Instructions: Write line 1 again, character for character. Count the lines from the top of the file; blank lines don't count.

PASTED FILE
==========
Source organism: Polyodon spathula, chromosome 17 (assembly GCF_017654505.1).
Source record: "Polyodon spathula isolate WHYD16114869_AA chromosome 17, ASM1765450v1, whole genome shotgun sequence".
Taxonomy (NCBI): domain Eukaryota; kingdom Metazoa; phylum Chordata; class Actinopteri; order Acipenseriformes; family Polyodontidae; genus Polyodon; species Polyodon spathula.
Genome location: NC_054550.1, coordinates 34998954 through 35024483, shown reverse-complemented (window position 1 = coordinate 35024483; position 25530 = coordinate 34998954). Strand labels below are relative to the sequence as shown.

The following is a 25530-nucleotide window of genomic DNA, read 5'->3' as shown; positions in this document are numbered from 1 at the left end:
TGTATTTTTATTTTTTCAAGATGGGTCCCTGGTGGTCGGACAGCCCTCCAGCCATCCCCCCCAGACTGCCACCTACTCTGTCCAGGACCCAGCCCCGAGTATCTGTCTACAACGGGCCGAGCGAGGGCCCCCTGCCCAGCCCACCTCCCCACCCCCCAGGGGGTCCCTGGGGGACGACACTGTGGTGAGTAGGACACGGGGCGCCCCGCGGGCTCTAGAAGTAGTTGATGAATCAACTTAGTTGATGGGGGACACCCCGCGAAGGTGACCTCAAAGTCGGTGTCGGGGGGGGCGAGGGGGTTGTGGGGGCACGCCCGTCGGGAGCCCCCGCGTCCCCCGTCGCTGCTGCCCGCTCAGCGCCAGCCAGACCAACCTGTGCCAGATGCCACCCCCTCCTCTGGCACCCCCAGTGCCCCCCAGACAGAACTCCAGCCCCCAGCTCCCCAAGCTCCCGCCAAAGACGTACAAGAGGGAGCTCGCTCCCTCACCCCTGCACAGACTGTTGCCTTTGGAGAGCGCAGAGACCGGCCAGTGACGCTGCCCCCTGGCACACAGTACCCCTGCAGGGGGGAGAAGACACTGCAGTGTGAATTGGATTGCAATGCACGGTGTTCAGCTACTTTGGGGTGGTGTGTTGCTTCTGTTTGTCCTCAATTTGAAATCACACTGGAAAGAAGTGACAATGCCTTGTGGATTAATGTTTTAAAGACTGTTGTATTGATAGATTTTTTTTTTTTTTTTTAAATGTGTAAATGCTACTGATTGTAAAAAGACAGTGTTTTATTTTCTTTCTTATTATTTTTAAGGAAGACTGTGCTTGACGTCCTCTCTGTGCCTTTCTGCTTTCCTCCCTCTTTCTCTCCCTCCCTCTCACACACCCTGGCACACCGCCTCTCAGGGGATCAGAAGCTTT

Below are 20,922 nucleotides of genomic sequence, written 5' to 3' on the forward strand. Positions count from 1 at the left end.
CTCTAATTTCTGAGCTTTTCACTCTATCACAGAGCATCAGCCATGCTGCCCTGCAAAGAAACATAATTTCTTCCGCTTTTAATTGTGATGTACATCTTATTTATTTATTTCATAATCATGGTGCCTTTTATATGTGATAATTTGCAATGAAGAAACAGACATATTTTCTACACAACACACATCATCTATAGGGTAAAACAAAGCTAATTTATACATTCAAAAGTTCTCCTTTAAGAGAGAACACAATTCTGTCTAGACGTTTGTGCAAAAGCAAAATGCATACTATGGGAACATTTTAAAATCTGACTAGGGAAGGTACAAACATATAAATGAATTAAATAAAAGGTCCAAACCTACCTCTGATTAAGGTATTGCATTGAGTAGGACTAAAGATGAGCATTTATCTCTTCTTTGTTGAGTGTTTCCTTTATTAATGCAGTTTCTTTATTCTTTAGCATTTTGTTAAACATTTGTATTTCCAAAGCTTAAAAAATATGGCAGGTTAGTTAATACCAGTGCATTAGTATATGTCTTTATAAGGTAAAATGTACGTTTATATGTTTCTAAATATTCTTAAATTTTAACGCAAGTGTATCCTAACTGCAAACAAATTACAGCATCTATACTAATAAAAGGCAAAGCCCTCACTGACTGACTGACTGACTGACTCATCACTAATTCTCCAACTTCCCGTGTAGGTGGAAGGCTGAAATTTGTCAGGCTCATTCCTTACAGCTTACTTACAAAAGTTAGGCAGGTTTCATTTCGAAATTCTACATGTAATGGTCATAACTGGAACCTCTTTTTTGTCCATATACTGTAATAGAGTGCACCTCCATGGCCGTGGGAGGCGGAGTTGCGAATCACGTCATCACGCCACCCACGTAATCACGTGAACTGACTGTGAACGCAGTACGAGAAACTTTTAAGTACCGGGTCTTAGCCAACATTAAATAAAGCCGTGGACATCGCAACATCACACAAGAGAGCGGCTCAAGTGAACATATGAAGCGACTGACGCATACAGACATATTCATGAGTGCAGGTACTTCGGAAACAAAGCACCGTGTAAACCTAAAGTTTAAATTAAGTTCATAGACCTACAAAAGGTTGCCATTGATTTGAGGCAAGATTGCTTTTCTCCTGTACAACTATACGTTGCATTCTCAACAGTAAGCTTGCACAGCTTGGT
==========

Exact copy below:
Source organism: Polyodon spathula, chromosome 17 (assembly GCF_017654505.1).